Spencer’s personal account reappeared on Twitter on Saturday night, complete with the blue verification check mark he had before his suspension.
His other accounts, including one for the white nationalist think tank he runs and another for his magazine, were not restored.
“Our rules explicitly prohibit creating multiple accounts with overlapping uses,” a Twitter spokesman told The Washington Post on Sunday. “When we temporarily suspend multiple accounts for this violation, the account owner can designate one account for reinstatement.” Twitter also confirmed that despite Spencer’s claim on Twitter that he’d next have his other accounts restored, the company would allow him to use only one of the banned accounts.
Twitter also provided a copy of the email it sent Spencer before restoring his account:
Hello,As referenced in our November 18, 2016 communication, creating serial and/or multiple accounts with overlapping use is a violation of the Twitter Rules (https://twitter.com/rules[twitter.com]).Please select one account for restoration; the others will remain suspended. This account will need to comply fully with the Twitter Rules (https://twitter.com/rules[twitter.com]). Please reply to this email with the username of the account you would like reinstated and we will make sure to answer your request in a timely manner.Thanks,
Spencer is responsible for coining the term “alt-right,” and has emerged from the online fringe and been put in the spotlight of several national, mainstream media outlets in the weeks since Donald Trump was elected president. Spencer has become the public face of the white nationalist movement that supported Trump, one that believes the next four years are the best chance white supremacists have to gain ground in the mainstream.
He is, in a way, a walking euphemism for white supremacy: alt-right is a softer, blanket term for a coalition of online activists with disparate points of view — embraced by groups that support racist, anti-Semitic or sexist views. He dresses in Brooks Brothers suits and prefers to call himself “identitarian” instead of racist. As The Post’s John Woodrow Cox pointed out in a profile of Spencer, even his organizations have boring-sounding names: Radix journal, National Policy Institute.
His suspension in mid-November came during an apparent crackdown on white nationalist and alt-right-identifying users, just as Twitter introduced new anti-harassment tools and made it easier for users to report violations of its “hateful conduct” policy, which bans people who “promote violence against or directly attack or threaten other people on the basis of race, ethnicity, national origin, sexual orientation, gender, gender identity, religious affiliation, age, disability, or disease.”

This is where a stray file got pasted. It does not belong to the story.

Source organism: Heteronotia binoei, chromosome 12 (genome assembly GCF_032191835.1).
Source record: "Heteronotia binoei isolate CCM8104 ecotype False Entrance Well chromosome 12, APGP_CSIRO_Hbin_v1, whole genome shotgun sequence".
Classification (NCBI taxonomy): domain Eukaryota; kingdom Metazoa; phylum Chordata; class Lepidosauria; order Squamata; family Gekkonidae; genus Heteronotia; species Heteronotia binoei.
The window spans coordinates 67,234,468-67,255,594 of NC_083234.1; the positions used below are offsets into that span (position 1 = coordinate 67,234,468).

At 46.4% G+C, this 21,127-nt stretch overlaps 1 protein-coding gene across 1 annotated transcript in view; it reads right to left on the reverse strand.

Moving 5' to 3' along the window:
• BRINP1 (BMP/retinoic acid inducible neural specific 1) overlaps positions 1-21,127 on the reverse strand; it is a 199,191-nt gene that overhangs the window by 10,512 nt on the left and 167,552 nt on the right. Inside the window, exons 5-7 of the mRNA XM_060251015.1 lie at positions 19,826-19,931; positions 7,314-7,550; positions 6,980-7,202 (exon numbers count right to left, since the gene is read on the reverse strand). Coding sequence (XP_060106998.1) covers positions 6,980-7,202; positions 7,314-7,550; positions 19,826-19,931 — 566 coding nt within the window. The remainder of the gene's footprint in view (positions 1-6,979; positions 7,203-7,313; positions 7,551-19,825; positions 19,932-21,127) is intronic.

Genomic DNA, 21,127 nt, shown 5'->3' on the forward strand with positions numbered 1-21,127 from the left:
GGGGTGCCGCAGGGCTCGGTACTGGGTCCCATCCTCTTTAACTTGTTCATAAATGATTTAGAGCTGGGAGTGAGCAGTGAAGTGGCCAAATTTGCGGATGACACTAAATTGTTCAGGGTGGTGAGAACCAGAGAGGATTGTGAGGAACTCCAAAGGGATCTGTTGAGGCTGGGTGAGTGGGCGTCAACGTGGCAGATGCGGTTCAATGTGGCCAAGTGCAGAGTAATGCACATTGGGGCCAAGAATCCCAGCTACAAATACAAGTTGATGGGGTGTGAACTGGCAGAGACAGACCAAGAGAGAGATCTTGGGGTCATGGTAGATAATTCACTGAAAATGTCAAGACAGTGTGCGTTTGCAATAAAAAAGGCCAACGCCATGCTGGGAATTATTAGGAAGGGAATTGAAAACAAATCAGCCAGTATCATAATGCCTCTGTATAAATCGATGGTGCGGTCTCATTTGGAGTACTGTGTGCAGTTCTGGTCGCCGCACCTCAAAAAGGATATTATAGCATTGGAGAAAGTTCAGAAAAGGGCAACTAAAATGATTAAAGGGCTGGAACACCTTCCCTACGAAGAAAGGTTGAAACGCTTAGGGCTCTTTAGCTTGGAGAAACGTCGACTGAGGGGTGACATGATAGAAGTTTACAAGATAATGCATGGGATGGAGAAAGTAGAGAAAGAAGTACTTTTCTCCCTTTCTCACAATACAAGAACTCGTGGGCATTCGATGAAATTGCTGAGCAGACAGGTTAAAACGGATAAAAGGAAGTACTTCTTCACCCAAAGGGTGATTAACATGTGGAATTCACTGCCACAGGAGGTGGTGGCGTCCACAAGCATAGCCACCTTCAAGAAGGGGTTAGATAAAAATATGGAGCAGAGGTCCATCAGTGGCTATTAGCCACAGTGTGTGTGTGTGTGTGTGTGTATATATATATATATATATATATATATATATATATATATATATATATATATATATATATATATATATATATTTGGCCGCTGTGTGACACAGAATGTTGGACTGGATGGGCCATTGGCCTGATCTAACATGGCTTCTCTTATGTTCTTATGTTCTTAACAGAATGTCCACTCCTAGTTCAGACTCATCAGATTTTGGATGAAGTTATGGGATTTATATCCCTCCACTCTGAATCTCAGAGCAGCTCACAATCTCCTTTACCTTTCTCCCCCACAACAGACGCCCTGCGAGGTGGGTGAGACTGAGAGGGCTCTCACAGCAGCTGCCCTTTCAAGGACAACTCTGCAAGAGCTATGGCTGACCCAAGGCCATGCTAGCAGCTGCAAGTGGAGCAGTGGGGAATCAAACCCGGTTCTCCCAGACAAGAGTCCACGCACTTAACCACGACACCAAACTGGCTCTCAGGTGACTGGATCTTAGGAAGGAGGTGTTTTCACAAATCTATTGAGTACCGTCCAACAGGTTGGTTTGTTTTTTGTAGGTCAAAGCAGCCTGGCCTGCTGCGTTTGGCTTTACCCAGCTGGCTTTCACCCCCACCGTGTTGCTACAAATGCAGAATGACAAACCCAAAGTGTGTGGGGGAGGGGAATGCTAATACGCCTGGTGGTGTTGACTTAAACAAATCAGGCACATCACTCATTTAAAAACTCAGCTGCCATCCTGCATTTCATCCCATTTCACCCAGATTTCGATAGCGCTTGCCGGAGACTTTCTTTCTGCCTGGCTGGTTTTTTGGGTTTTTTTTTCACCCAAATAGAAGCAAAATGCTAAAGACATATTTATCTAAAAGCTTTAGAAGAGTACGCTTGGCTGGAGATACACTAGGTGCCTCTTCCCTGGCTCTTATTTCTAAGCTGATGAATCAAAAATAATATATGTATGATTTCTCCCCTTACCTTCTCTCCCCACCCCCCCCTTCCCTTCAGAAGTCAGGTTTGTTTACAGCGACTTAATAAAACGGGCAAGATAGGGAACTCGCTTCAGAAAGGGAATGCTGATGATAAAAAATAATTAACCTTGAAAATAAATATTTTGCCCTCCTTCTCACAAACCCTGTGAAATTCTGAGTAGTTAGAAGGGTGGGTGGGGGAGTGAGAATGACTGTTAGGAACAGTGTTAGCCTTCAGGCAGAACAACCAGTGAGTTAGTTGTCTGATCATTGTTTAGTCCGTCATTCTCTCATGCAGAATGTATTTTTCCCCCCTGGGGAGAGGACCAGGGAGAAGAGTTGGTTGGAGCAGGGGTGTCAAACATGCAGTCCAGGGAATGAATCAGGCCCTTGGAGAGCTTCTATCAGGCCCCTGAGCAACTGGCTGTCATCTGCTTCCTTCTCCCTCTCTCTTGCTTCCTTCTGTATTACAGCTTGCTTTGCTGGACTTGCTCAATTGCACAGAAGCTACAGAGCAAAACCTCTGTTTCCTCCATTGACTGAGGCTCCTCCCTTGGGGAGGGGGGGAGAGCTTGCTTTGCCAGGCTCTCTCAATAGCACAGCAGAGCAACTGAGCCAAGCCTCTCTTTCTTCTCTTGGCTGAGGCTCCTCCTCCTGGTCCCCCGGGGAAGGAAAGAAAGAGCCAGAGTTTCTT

At the time of Spencer’s suspension, Twitter issued a statement saying that “the Twitter Rules prohibit violent threats, harassment, hateful conduct, and multiple account abuse, and we will take action on accounts violating those policies.”
Pax Dickinson, Paul Town, Ricky Vaughn and John Rivers — all members of the alt-right movement — also had their accounts suspended around that time, leading to a widely popular theory among their supporters that Twitter was trying to purge the site of political views it didn’t like. Although Twitter didn’t give a specific reason at the time for those suspensions, the bans led many of their supporters to seek out other platforms, such as Gab, a Twitter and Reddit-like social network that’s popular with Trump supporters who don’t trust most of Silicon Valley.
The multiple-accounts policy that led to Spencer’s initial ban is also part of Twitter’s rules governing “abusive behavior.” The rule prohibits “creating multiple accounts with overlapping uses or in order to evade the temporary or permanent suspension of a separate account is not allowed.”
Twitter has had trouble, over the years, striking the balance it says it wants to find between protecting free speech and minimizing the effect of harassment and abusive behavior on the platform. The company struggles to enforce its rules consistently, and rarely comments on its reasoning behind the suspension of individual accounts, rendering much of the process opaque. That inconsistency has frustrated those who have pushed Twitter to do more about rampant harassment and abuse on the platform — as well as those who have been suspended under the site’s rules banning it.
The rise of the “alt-right” this year has only highlighted Twitter’s existing issues with harassment and rule enforcement. Twitter banned Breitbart writer Milo Yiannopoulos over the summer for “inciting harassment,” after actress Leslie Jones was temporarily harassed off the site. But the incident raised the question of how much of a role media attention played in the decision to permanently suspend Yiannopoulos in that high-profile case — and whether lower-profile accounts, or less prominent victims of harassment, would prompt the same response.
That inconsistent scrutiny is something the latest changes to the company’s enforcement procedures are designed to improve.
For now, Spencer will get to keep his Twitter account as long as he “compl[ies] fully with the Twitter Rules,” the company said. In the hours after regaining access to his account, Spencer resumed his prolific tweeting: